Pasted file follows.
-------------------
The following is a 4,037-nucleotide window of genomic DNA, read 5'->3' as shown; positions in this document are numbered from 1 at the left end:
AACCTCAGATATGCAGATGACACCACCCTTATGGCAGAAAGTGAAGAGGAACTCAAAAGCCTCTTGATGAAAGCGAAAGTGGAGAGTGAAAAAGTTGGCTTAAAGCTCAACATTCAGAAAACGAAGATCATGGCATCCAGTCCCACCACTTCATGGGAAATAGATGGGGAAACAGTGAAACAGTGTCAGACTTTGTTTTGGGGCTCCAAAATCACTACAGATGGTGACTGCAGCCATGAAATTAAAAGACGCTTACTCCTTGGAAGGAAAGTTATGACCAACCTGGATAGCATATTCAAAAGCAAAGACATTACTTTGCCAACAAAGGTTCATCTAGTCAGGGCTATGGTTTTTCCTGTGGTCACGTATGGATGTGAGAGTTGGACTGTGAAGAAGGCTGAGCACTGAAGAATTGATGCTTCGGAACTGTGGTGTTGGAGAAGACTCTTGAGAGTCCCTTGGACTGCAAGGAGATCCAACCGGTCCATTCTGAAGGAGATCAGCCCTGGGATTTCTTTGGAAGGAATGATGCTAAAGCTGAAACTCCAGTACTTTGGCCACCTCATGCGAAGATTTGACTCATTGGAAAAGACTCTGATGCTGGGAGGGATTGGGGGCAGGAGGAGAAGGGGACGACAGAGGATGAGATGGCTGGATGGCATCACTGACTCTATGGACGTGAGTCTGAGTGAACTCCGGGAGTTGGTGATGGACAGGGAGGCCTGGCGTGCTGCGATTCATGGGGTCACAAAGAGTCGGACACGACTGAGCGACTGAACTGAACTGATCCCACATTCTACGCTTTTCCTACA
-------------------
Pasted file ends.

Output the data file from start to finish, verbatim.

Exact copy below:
The following is a 4,037-nucleotide window of genomic DNA, read 5'->3' as shown; positions in this document are numbered from 1 at the left end:
AACCTCAGATATGCAGATGACACCACCCTTATGGCAGAAAGTGAAGAGGAACTCAAAAGCCTCTTGATGAAAGCGAAAGTGGAGAGTGAAAAAGTTGGCTTAAAGCTCAACATTCAGAAAACGAAGATCATGGCATCCAGTCCCACCACTTCATGGGAAATAGATGGGGAAACAGTGAAACAGTGTCAGACTTTGTTTTGGGGCTCCAAAATCACTACAGATGGTGACTGCAGCCATGAAATTAAAAGACGCTTACTCCTTGGAAGGAAAGTTATGACCAACCTGGATAGCATATTCAAAAGCAAAGACATTACTTTGCCAACAAAGGTTCATCTAGTCAGGGCTATGGTTTTTCCTGTGGTCACGTATGGATGTGAGAGTTGGACTGTGAAGAAGGCTGAGCACTGAAGAATTGATGCTTCGGAACTGTGGTGTTGGAGAAGACTCTTGAGAGTCCCTTGGACTGCAAGGAGATCCAACCGGTCCATTCTGAAGGAGATCAGCCCTGGGATTTCTTTGGAAGGAATGATGCTAAAGCTGAAACTCCAGTACTTTGGCCACCTCATGCGAAGATTTGACTCATTGGAAAAGACTCTGATGCTGGGAGGGATTGGGGGCAGGAGGAGAAGGGGACGACAGAGGATGAGATGGCTGGATGGCATCACTGACTCTATGGACGTGAGTCTGAGTGAACTCCGGGAGTTGGTGATGGACAGGGAGGCCTGGCGTGCTGCGATTCATGGGGTCACAAAGAGTCGGACACGACTGAGCGACTGAACTGAACTGATCCCACATTCTACGCTTTTCCTACA